“The statements, ‘You cannot make it up’ and ‘You must make it up’ are both true. We must let both guide us. What we put down on our paper are real things that we can adjust just as we adjust objects in a still life.”
Recently I had the opportunity to take a weekend workshop with Pennsylvania artist Ken Kewley hosted by the painting department at the Pennsylvania Academy of the Fine Arts. Kewley is known for applying paint with a palette knife in broad flat expanses of color and more recently for his work with paper collage. The workshop was called Observing Abstraction, Constructing Subject and that is just what we did.
If you take a workshop with Kewley, come prepared to work the steps and work hard. He began day one with a quick introduction to a few simple tools and then we got right down to business. Comprised of a series of exercises the workshop takes you from simple line drawings all the way through cardboard sculpture. Each task calls for a slightly different approach to composition progressing from one focus to another, for this reason Kewley is a stickler for the rules. Over the course of two days we examined scale, line and color working with a pen, straight edge, circle template and swatches of painted paper. We started with simple 1″ x 1″ linear compositions then moved onto 2″ x 2″ collages, sketching the figure, sculpting the figure and finally sketching and collaging from both our work and the work of fellow students. At each stage we were asked to work and then rework in a constant examination of color and shape.
My favorite parts were the lunch breaks when Kewley sat us down for slide presentations. While munching on sandwiches from Tableau we were treated to Ken’s unexpectedly charming stop motion animations often set to the soundtrack of his daughter Clara playing the viola. These videos featured line drawn figures rotating, a childhood flip book of the artist’s dog and 101 bunches of grapes (images of grapes cropped from works by George Braque, one of Kewley’s favorite artists)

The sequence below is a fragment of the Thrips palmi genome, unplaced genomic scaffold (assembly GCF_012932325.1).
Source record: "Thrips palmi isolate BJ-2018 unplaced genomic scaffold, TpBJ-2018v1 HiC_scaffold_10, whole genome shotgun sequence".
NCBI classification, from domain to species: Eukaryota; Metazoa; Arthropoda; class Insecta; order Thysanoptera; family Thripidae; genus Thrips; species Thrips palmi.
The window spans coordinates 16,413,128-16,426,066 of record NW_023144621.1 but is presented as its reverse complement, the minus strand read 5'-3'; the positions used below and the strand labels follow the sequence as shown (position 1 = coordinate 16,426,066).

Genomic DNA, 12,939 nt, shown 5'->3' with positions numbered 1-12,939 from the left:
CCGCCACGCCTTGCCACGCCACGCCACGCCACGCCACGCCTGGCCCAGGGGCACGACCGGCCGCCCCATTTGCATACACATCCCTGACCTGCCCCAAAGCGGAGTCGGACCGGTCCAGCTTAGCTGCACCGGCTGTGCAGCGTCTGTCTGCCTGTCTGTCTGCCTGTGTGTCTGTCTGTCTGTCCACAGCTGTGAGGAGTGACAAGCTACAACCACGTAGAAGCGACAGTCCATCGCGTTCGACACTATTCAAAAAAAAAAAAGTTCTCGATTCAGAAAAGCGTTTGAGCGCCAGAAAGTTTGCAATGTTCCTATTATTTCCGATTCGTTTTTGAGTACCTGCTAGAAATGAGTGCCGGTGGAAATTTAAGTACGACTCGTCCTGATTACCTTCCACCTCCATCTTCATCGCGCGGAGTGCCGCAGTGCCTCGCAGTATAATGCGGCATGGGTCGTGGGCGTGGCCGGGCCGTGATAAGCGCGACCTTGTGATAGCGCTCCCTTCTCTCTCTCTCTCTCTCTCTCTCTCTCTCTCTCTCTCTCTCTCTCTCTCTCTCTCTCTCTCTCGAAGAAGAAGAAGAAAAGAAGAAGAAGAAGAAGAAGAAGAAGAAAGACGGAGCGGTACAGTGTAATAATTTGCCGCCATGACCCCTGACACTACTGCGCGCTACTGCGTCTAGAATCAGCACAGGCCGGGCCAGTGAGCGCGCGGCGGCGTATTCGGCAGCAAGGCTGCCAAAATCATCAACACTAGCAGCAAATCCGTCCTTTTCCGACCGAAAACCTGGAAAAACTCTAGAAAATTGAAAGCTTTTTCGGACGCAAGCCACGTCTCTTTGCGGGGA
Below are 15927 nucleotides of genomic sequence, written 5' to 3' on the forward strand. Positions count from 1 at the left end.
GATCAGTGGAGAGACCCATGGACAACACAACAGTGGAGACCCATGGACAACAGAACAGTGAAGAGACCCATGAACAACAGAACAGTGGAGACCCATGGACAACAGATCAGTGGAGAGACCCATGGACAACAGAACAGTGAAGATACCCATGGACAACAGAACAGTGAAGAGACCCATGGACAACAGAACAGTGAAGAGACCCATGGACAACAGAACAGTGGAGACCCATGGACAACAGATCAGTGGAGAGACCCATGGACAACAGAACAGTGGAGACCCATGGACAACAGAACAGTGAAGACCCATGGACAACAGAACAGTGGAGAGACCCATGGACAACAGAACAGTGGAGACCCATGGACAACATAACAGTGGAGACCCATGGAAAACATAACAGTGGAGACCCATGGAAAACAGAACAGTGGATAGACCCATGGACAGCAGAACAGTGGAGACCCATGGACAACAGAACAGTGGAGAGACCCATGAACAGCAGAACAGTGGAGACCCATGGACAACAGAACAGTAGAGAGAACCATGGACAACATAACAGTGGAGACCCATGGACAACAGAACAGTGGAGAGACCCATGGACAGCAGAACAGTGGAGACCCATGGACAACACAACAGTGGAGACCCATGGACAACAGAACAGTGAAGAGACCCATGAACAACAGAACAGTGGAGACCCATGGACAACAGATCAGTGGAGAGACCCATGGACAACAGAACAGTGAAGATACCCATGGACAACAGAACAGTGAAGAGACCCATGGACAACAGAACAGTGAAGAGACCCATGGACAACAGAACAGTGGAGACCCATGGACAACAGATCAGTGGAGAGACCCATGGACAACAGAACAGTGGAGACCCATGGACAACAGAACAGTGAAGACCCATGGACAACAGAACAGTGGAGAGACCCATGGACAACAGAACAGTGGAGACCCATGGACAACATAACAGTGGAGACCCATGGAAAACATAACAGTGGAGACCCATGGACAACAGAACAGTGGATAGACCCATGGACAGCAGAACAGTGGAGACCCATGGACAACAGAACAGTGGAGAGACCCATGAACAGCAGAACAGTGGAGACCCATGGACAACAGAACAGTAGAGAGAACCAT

Pulled from Kewley’s mind, Kitchen Sink Theory (below) is an animation that perfectly illustrates his way of thinking through composition in just two short minutes.
(Video by artist Ken Kewley shared with ProximityArts.org)
Although my work is very different then Kewley’s, I came away with these and many other valuable lessons.
- When making art you should think through composition in terms of basic shape before progressing on in too much detail.
- Any work can be brought back to life if you react to what is there and don’t become overly attached to individual elements.
- Possibilities are limitless. You could work for a lifetime with nothing more then a straight edge and pen and still have a fulfilling art career.
- Working from life can mean a lot of things.
It doesn’t hurt that after only two days we each left with hundreds of small individual pieces. Observing Abstraction, Constructing Subject pushed us to create and react without over thinking, a lesson all artists love to re-learn from time to time.
For more reading on Ken Kewley’s work check out the artist’s website, Ken Kewley – Notes on Color from paintingperceptions.com and Notes on Color and Composition from Powersofobservation.com or through the Gross McCleaf Gallery
Article by Liz Ayerle – For more about Liz see our contributors page